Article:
Pentagon officials told this Tuesday night that Iran had fired over a dozen ballistic missiles on bases housing the U.S. troops in Iraq. No causalities were reported in the strikes.
After confirming the incident, White House decided not to come up with a formal address to the nation Tuesday night.
Following the news, the U.S. futures drop on Tuesday night. Futures of Dow Jones Industrial Average plunged, and oil prices surged, however, the U.S. stock continued trading higher Wednesday morning with fall observed in oil prices.
President Donald Trump responded to Tuesday night’s missiles attack on Twitter, writing “All is well!”
All is well! Missiles launched from Iran at two military bases located in Iraq. Assessment of casualties & damages taking place now. So far, so good! We have the most powerful and well equipped military anywhere in the world, by far! I will be making a statement tomorrow morning.
— Donald J. Trump (@realDonaldTrump) January 8, 2020
Briefing reports of the attacks, Stephanie Grisham, White House press secretary, said that President “has been informed and is watching the situation closely and consulting with his team of national security members.”
Officials gathered at White House Tuesday night; including Vice President Mike Pence, Secretary of Defense Mark Esper, Army Gen, and Mark Milly.
President Trump had a visit of the bases that came under attack on Tuesday night.
After attacking the U.S. bases in Iraq, Iran’s Foreign Minister Mohammad Javad Zarif tweeted that “we do not seek escalation or war, but will defend ourselves against any aggression.”
“Iran took and concluded proportionate measures in self-defense under Article 52 of U.N. charter targeting base from which cowardly armed attack against our citizens and senior citizens were launched,” Zarif tweeted.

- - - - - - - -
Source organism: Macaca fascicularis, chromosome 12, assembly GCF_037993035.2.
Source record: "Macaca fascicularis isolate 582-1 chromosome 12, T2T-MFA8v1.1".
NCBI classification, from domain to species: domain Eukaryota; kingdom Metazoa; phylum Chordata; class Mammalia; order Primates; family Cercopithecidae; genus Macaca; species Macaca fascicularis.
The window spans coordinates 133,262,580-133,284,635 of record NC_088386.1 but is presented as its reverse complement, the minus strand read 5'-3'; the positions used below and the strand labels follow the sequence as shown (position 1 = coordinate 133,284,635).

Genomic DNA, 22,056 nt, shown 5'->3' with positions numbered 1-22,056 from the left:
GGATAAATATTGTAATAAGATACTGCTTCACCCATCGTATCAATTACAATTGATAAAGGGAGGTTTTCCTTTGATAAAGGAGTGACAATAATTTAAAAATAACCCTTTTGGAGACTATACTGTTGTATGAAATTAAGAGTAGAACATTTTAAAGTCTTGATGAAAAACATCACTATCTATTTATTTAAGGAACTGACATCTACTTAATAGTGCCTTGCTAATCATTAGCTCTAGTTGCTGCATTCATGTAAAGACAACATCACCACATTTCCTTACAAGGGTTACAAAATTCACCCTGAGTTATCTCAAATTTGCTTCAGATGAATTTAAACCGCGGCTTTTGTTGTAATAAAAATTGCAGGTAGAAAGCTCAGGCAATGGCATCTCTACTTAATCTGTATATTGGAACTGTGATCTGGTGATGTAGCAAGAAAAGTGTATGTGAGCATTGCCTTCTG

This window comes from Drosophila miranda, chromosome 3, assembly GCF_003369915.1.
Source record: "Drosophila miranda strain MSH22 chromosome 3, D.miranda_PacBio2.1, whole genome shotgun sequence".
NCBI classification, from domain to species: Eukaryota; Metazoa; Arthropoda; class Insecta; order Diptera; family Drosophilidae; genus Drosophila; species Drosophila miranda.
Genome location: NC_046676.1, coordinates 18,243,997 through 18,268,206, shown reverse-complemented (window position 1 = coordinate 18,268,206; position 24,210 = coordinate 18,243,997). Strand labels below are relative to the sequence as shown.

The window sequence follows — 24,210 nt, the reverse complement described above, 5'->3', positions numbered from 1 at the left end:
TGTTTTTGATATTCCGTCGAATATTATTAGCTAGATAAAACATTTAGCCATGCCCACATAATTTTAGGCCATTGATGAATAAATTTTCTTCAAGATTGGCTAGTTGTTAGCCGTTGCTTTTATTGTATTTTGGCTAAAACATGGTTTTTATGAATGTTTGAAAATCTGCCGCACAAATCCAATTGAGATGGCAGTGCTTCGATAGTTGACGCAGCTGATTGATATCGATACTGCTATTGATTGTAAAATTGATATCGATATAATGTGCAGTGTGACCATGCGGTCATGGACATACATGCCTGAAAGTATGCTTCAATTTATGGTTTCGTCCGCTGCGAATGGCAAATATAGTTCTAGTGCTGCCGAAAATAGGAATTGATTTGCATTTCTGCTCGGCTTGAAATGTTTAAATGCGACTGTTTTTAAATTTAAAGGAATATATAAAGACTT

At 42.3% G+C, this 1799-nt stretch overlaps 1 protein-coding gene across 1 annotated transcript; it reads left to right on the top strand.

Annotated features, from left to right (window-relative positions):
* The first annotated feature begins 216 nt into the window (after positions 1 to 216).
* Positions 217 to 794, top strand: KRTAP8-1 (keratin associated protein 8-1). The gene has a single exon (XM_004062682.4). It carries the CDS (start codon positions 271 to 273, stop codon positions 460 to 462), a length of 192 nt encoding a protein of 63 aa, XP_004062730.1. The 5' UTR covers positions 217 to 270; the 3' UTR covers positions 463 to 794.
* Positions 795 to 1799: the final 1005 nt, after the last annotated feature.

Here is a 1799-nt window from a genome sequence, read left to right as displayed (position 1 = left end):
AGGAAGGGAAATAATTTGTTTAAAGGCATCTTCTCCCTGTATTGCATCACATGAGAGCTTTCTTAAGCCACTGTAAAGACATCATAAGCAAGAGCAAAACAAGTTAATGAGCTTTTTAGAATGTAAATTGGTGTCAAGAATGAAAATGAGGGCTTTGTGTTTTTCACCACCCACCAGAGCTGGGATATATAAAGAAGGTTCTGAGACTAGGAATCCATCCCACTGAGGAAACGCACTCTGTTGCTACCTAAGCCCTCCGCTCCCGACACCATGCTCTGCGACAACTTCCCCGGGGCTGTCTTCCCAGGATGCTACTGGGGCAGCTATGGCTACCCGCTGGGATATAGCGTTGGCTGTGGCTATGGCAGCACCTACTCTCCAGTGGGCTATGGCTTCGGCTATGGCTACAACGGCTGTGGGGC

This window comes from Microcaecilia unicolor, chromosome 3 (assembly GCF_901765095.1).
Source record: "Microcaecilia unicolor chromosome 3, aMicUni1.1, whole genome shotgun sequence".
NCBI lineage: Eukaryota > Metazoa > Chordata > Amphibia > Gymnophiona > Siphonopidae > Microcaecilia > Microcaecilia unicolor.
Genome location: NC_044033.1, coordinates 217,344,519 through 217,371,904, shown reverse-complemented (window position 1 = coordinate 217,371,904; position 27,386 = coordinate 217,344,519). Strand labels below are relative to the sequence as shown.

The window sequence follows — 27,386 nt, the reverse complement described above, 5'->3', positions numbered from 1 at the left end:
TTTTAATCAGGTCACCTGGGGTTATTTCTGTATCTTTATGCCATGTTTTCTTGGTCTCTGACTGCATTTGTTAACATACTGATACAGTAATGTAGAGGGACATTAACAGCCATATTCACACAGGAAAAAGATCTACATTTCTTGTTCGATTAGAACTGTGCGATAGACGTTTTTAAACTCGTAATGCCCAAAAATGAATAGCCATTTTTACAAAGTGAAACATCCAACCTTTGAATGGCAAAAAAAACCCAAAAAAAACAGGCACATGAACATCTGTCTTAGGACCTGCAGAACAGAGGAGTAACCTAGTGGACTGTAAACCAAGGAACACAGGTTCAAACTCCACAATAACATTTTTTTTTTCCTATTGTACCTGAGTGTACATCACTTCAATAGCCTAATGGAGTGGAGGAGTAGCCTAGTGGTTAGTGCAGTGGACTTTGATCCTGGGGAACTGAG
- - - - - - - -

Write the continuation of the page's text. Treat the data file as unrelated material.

Iran took & concluded proportionate measures in self-defense under Article 51 of UN Charter targeting base from which cowardly armed attack against our citizens & senior officials were launched.
We do not seek escalation or war, but will defend ourselves against any aggression.
— Javad Zarif (@JZarif) January 8, 2020
Mike Pence, the Vice President of the United States, briefed House Speaker Nancy Pelosi Tuesday evening on the phone, said the speaker’s spokesperson Drew Hammill.
Pelosi wrote on his Twitter account that she was also “closely monitoring the situation.”
“We must ensure the security of our service members, including winding-up needless provocations from the Administration and demanding that Iran cease its violence. The U.S. and the world cannot afford a war,” Pelosi said.
Joe Biden, the former U.S. Vice President, remarked he would keep off commenting on Tuesday’s attack until he got more information, but added: “Jill and I are remembering our troops and Americans overseas in our prayers. And we hope you’ll keep them in yours, too.”
Jonathan Hoffman, Assistant to the Secretary of Defense for Public Affairs, released the below-mentioned statement after the attacks took place on U.S. bases in Iraq.
“At around 5:30 p.m. (EST) on January 7, Iran fired more than a dozen ballistic missiles against the U.S. military and coalition forces housing in Iraq. It is proved that the missiles were launched from Iranian territory and targeted at least two Iraqi bases carrying U.S. military and coalition personnel at Irbil and Al-Asad. We’re working on early battle damage assessments.”